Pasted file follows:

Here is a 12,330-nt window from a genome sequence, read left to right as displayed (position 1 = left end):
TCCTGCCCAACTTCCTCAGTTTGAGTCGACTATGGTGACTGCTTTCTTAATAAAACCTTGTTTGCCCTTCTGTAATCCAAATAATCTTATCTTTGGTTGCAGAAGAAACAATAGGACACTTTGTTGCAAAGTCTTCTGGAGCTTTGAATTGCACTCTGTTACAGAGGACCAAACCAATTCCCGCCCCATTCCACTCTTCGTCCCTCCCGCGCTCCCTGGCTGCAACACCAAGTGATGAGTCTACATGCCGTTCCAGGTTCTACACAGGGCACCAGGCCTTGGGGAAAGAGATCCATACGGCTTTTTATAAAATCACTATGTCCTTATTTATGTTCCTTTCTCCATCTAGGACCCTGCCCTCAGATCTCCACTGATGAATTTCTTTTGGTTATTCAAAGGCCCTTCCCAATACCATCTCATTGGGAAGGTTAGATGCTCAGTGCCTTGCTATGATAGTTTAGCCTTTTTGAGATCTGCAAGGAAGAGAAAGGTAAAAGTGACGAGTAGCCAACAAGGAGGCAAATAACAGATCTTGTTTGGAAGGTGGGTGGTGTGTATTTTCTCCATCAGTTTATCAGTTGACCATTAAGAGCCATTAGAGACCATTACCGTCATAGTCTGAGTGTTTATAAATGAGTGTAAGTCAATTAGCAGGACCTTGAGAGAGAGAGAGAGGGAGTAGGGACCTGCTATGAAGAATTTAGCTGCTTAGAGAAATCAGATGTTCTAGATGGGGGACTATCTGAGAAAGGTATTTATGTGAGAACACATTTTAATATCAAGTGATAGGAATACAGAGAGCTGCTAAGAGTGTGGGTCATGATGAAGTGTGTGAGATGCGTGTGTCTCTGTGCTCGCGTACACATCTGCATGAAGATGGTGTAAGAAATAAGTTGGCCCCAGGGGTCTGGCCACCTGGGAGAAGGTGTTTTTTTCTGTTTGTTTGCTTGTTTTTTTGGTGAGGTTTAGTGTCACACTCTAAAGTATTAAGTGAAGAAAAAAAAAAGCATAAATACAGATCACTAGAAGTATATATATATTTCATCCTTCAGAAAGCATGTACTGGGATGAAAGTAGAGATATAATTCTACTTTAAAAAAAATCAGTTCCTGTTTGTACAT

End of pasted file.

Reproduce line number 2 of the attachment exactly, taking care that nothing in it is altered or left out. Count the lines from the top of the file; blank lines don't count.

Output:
TCCTGCCCAACTTCCTCAGTTTGAGTCGACTATGGTGACTGCTTTCTTAATAAAACCTTGTTTGCCCTTCTGTAATCCAAATAATCTTATCTTTGGTTGCAGAAGAAACAATAGGACACTTTGTTGCAAAGTCTTCTGGAGCTTTGAATTGCACTCTGTTACAGAGGACCAAACCAATTCCCGCCCCATTCCACTCTTCGTCCCTCCCGCGCTCCCTGGCTGCAACACCAAGTGATGAGTCTACATGCCGTTCCAGGTTCTACACAGGGCACCAGGCCTTGGGGAAAGAGATCCATACGGCTTTTTATAAAATCACTATGTCCTTATTTATGTTCCTTTCTCCATCTAGGACCCTGCCCTCAGATCTCCACTGATGAATTTCTTTTGGTTATTCAAAGGCCCTTCCCAATACCATCTCATTGGGAAGGTTAGATGCTCAGTGCCTTGCTATGATAGTTTAGCCTTTTTGAGATCTGCAAGGAAGAGAAAGGTAAAAGTGACGAGTAGCCAACAAGGAGGCAAATAACAGATCTTGTTTGGAAGGTGGGTGGTGTGTATTTTCTCCATCAGTTTATCAGTTGACCATTAAGAGCCATTAGAGACCATTACCGTCATAGTCTGAGTGTTTATAAATGAGTGTAAGTCAATTAGCAGGACCTTGAGAGAGAGAGAGAGGGAGTAGGGACCTGCTATGAAGAATTTAGCTGCTTAGAGAAATCAGATGTTCTAGATGGGGGACTATCTGAGAAAGGTATTTATGTGAGAACACATTTTAATATCAAGTGATAGGAATACAGAGAGCTGCTAAGAGTGTGGGTCATGATGAAGTGTGTGAGATGCGTGTGTCTCTGTGCTCGCGTACACATCTGCATGAAGATGGTGTAAGAAATAAGTTGGCCCCAGGGGTCTGGCCACCTGGGAGAAGGTGTTTTTTTCTGTTTGTTTGCTTGTTTTTTTGGTGAGGTTTAGTGTCACACTCTAAAGTATTAAGTGAAGAAAAAAAAAAGCATAAATACAGATCACTAGAAGTATATATATATTTCATCCTTCAGAAAGCATGTACTGGGATGAAAGTAGAGATATAATTCTACTTTAAAAAAAATCAGTTCCTGTTTGTACAT